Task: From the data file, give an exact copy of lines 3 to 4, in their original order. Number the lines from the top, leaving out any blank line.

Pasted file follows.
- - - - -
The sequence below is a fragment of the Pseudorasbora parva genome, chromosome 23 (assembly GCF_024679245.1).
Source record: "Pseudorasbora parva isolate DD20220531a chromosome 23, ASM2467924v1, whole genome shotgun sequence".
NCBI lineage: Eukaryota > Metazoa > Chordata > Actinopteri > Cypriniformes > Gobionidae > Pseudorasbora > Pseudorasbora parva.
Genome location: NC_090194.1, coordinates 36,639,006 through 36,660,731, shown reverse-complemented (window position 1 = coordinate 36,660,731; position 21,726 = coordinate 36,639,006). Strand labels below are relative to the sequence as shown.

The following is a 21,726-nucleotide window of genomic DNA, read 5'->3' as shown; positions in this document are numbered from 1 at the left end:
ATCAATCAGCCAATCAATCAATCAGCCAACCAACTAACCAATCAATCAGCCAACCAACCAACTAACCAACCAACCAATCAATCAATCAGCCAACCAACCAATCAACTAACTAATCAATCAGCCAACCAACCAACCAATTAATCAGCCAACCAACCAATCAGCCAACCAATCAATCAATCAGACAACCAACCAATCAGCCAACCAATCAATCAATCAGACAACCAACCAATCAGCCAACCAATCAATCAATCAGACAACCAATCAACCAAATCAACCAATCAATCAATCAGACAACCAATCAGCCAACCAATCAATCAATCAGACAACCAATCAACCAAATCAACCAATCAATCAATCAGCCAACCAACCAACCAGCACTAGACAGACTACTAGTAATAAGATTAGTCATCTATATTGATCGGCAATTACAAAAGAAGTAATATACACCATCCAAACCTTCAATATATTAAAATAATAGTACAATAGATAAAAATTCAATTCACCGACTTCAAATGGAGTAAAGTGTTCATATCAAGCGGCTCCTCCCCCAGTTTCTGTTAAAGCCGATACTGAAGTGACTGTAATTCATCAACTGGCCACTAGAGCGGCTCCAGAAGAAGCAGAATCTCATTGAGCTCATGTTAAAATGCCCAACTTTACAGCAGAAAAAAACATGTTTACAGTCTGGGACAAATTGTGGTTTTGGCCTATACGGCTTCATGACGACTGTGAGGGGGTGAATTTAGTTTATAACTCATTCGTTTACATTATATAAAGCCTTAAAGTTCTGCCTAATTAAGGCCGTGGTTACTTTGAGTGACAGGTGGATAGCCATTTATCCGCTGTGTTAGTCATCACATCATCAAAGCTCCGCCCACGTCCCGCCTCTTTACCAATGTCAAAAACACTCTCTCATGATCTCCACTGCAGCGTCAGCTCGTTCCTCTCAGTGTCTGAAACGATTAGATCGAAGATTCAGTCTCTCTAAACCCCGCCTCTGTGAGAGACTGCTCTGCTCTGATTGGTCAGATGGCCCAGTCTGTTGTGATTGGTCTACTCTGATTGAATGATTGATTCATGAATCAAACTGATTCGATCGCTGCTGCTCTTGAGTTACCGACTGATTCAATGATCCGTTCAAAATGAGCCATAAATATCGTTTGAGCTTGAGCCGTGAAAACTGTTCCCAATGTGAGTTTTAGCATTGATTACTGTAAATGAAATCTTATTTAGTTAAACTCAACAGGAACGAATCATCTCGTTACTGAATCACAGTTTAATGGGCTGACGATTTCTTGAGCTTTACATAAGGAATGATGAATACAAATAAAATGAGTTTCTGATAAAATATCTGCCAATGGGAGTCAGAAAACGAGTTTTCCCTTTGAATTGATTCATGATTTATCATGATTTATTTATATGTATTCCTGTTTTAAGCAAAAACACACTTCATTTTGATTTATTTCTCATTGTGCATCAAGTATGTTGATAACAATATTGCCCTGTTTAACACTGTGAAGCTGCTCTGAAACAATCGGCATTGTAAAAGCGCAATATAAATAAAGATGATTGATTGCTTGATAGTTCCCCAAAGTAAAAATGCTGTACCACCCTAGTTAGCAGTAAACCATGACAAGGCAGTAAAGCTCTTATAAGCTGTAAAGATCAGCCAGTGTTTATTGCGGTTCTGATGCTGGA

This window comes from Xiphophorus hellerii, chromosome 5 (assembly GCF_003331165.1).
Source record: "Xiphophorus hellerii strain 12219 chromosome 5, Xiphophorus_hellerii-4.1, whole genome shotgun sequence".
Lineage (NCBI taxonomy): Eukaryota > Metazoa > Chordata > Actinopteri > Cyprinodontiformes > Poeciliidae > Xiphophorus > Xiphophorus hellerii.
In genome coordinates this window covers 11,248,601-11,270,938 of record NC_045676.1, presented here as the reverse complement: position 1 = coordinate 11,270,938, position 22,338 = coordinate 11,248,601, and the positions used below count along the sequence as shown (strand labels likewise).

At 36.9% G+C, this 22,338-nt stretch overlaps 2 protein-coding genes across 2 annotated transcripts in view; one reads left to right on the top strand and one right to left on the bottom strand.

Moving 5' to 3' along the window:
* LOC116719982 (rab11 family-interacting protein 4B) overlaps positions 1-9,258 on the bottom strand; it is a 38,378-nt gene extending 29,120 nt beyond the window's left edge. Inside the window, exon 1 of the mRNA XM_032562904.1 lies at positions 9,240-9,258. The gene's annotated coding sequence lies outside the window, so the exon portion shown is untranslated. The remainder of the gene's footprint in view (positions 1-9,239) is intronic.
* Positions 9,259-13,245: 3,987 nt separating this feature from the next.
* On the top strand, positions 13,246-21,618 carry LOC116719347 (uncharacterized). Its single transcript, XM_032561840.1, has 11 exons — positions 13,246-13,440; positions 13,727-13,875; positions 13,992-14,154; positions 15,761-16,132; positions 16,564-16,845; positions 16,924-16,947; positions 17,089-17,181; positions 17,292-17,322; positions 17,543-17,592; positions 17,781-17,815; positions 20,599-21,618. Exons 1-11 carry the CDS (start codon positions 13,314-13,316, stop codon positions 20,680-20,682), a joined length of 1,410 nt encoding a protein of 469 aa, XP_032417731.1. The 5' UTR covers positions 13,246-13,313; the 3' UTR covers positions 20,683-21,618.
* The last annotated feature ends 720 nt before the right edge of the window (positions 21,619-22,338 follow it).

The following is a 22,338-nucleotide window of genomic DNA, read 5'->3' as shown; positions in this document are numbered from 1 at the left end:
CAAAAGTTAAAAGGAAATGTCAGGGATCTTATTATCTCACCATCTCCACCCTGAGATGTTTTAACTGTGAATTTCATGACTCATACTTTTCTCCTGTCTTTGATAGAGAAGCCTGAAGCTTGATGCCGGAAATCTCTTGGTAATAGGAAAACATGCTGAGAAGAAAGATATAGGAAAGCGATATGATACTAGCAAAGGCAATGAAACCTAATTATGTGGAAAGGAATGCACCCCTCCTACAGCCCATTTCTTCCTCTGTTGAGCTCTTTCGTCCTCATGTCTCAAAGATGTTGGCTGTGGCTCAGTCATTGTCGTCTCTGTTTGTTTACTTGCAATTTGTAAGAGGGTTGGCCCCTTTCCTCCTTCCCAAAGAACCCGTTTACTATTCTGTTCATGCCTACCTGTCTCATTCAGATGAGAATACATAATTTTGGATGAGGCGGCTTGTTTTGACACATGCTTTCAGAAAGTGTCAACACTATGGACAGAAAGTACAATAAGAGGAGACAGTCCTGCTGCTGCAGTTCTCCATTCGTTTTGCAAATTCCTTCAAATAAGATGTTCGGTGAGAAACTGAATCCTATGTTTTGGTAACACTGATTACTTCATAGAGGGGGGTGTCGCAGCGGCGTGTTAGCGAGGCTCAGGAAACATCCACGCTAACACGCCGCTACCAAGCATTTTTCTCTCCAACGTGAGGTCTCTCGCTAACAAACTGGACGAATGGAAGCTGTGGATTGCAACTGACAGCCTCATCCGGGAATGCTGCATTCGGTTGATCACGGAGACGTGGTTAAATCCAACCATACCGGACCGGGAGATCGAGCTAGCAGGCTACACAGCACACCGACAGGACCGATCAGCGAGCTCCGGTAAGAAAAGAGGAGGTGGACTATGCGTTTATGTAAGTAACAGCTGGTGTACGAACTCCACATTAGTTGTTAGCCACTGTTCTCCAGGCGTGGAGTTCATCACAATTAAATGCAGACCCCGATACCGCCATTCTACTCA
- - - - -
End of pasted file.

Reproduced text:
NCBI lineage: Eukaryota > Metazoa > Chordata > Actinopteri > Cypriniformes > Gobionidae > Pseudorasbora > Pseudorasbora parva.
Genome location: NC_090194.1, coordinates 36,639,006 through 36,660,731, shown reverse-complemented (window position 1 = coordinate 36,660,731; position 21,726 = coordinate 36,639,006). Strand labels below are relative to the sequence as shown.